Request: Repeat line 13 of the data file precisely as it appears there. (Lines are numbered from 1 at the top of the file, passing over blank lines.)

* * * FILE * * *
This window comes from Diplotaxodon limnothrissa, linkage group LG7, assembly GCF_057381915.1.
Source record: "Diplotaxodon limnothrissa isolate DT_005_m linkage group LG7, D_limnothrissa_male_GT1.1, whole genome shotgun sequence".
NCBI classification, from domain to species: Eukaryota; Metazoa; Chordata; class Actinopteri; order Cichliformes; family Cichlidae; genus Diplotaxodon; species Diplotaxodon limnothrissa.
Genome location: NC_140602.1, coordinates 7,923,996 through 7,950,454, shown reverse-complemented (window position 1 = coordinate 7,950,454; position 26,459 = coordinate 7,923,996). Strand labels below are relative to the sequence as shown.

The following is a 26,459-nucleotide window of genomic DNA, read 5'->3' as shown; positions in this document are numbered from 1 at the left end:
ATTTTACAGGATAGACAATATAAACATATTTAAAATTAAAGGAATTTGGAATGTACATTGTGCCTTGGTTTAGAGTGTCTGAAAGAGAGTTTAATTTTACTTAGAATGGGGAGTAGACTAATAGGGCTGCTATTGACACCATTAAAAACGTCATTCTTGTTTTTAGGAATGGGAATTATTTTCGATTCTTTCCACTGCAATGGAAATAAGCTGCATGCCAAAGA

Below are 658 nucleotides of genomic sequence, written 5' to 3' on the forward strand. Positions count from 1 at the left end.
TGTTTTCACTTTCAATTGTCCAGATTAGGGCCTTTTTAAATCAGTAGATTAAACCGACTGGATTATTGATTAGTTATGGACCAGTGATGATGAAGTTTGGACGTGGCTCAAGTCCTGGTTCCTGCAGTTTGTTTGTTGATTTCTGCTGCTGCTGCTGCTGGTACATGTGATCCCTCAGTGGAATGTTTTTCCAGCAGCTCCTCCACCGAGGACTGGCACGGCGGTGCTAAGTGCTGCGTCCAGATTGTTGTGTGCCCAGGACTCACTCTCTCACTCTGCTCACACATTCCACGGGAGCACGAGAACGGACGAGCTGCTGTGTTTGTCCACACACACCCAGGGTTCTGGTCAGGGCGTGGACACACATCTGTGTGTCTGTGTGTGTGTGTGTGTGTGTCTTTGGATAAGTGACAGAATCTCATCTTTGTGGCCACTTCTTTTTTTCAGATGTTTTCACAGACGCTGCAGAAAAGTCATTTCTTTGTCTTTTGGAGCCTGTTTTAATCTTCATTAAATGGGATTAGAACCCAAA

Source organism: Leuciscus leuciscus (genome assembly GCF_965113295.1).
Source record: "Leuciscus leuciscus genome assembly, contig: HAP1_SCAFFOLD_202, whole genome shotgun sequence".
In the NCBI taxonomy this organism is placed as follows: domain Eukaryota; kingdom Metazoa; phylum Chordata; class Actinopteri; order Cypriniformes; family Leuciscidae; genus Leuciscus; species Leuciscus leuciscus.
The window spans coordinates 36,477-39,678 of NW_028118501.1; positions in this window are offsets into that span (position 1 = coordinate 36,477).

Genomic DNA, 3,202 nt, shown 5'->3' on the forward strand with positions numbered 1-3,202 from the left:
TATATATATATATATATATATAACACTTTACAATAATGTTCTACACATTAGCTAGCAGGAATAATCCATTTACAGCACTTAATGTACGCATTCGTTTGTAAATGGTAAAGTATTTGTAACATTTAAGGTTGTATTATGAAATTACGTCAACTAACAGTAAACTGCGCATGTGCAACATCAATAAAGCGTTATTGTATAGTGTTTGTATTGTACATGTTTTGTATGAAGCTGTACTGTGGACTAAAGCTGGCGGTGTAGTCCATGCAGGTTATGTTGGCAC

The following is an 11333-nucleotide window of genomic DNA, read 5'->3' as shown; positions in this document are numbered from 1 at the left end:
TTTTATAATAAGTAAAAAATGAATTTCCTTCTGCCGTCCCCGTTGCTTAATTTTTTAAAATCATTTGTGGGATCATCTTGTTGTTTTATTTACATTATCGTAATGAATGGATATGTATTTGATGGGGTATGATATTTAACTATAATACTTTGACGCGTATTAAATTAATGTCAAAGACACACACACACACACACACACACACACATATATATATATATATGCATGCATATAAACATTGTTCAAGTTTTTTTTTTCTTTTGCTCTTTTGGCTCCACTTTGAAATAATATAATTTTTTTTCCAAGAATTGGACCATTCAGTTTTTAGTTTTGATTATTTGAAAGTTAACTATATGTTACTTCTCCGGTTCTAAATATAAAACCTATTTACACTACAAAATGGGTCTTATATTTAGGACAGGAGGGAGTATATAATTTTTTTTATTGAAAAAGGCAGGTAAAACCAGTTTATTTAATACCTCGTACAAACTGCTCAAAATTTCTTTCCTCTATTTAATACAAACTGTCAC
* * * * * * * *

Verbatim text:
Genomic DNA, 3,202 nt, shown 5'->3' on the forward strand with positions numbered 1-3,202 from the left: